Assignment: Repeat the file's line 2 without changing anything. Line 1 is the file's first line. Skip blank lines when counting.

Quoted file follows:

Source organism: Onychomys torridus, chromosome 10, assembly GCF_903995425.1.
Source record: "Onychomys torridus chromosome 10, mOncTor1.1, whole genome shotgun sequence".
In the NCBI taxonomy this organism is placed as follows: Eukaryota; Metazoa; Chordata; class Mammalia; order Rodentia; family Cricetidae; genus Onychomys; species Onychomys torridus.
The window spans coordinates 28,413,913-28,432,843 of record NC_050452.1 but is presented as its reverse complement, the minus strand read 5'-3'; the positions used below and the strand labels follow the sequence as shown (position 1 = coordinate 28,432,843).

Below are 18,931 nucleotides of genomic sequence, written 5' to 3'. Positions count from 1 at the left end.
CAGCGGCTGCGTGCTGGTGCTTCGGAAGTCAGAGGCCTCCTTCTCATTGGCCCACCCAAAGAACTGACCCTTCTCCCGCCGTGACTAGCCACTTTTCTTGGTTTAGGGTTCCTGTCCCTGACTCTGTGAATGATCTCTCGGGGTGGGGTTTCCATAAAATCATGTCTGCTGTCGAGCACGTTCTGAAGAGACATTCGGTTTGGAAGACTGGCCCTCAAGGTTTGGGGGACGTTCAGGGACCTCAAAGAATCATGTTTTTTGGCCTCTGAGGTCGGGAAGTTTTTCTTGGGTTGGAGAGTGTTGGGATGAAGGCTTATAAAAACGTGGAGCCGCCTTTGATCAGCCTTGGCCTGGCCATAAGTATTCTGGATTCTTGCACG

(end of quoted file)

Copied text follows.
Source record: "Onychomys torridus chromosome 10, mOncTor1.1, whole genome shotgun sequence".